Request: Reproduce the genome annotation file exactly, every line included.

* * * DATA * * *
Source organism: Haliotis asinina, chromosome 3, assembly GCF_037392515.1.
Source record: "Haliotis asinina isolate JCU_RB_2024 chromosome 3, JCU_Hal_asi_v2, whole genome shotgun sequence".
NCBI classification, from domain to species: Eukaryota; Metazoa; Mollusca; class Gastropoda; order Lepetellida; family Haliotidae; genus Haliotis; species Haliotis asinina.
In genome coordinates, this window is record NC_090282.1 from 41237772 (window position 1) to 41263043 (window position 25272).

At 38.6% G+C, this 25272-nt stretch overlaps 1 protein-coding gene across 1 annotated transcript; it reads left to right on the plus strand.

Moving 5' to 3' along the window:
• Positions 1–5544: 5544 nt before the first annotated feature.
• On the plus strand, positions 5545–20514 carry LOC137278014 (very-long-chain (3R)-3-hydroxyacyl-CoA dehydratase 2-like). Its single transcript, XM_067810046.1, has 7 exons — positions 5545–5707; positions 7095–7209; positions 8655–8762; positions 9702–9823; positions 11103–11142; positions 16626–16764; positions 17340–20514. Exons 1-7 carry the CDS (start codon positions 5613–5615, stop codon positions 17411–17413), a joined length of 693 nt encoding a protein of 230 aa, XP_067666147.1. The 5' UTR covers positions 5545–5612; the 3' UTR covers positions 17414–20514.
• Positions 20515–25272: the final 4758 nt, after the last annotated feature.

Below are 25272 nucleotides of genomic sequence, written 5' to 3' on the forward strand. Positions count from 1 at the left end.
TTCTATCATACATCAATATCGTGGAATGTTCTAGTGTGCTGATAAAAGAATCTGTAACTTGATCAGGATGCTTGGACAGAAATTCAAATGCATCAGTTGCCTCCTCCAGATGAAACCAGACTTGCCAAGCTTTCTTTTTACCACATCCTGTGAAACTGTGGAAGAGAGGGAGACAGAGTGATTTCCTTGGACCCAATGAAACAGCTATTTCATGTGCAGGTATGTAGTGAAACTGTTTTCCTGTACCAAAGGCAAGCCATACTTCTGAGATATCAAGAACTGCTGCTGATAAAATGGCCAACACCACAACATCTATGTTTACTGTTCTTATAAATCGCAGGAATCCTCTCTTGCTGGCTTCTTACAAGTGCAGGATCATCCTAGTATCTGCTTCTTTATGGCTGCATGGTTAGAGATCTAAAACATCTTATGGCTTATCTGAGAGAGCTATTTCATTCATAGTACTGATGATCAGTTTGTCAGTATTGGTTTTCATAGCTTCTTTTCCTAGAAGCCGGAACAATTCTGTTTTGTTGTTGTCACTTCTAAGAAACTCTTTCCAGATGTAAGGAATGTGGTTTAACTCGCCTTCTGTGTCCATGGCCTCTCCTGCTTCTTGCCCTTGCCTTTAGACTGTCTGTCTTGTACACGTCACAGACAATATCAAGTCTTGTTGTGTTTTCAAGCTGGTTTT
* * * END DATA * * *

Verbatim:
Source organism: Haliotis asinina, chromosome 3, assembly GCF_037392515.1.
Source record: "Haliotis asinina isolate JCU_RB_2024 chromosome 3, JCU_Hal_asi_v2, whole genome shotgun sequence".
NCBI classification, from domain to species: Eukaryota; Metazoa; Mollusca; class Gastropoda; order Lepetellida; family Haliotidae; genus Haliotis; species Haliotis asinina.
In genome coordinates, this window is record NC_090282.1 from 41237772 (window position 1) to 41263043 (window position 25272).

At 38.6% G+C, this 25272-nt stretch overlaps 1 protein-coding gene across 1 annotated transcript; it reads left to right on the plus strand.

Moving 5' to 3' along the window:
• Positions 1–5544: 5544 nt before the first annotated feature.
• On the plus strand, positions 5545–20514 carry LOC137278014 (very-long-chain (3R)-3-hydroxyacyl-CoA dehydratase 2-like). Its single transcript, XM_067810046.1, has 7 exons — positions 5545–5707; positions 7095–7209; positions 8655–8762; positions 9702–9823; positions 11103–11142; positions 16626–16764; positions 17340–20514. Exons 1-7 carry the CDS (start codon positions 5613–5615, stop codon positions 17411–17413), a joined length of 693 nt encoding a protein of 230 aa, XP_067666147.1. The 5' UTR covers positions 5545–5612; the 3' UTR covers positions 17414–20514.
• Positions 20515–25272: the final 4758 nt, after the last annotated feature.

Below are 25272 nucleotides of genomic sequence, written 5' to 3' on the forward strand. Positions count from 1 at the left end.
TTCTATCATACATCAATATCGTGGAATGTTCTAGTGTGCTGATAAAAGAATCTGTAACTTGATCAGGATGCTTGGACAGAAATTCAAATGCATCAGTTGCCTCCTCCAGATGAAACCAGACTTGCCAAGCTTTCTTTTTACCACATCCTGTGAAACTGTGGAAGAGAGGGAGACAGAGTGATTTCCTTGGACCCAATGAAACAGCTATTTCATGTGCAGGTATGTAGTGAAACTGTTTTCCTGTACCAAAGGCAAGCCATACTTCTGAGATATCAAGAACTGCTGCTGATAAAATGGCCAACACCACAACATCTATGTTTACTGTTCTTATAAATCGCAGGAATCCTCTCTTGCTGGCTTCTTACAAGTGCAGGATCATCCTAGTATCTGCTTCTTTATGGCTGCATGGTTAGAGATCTAAAACATCTTATGGCTTATCTGAGAGAGCTATTTCATTCATAGTACTGATGATCAGTTTGTCAGTATTGGTTTTCATAGCTTCTTTTCCTAGAAGCCGGAACAATTCTGTTTTGTTGTTGTCACTTCTAAGAAACTCTTTCCAGATGTAAGGAATGTGGTTTAACTCGCCTTCTGTGTCCATGGCCTCTCCTGCTTCTTGCCCTTGCCTTTAGACTGTCTGTCTTGTACACGTCACAGACAATATCAAGTCTTGTTGTGTTTTCAAGCTGGTTTT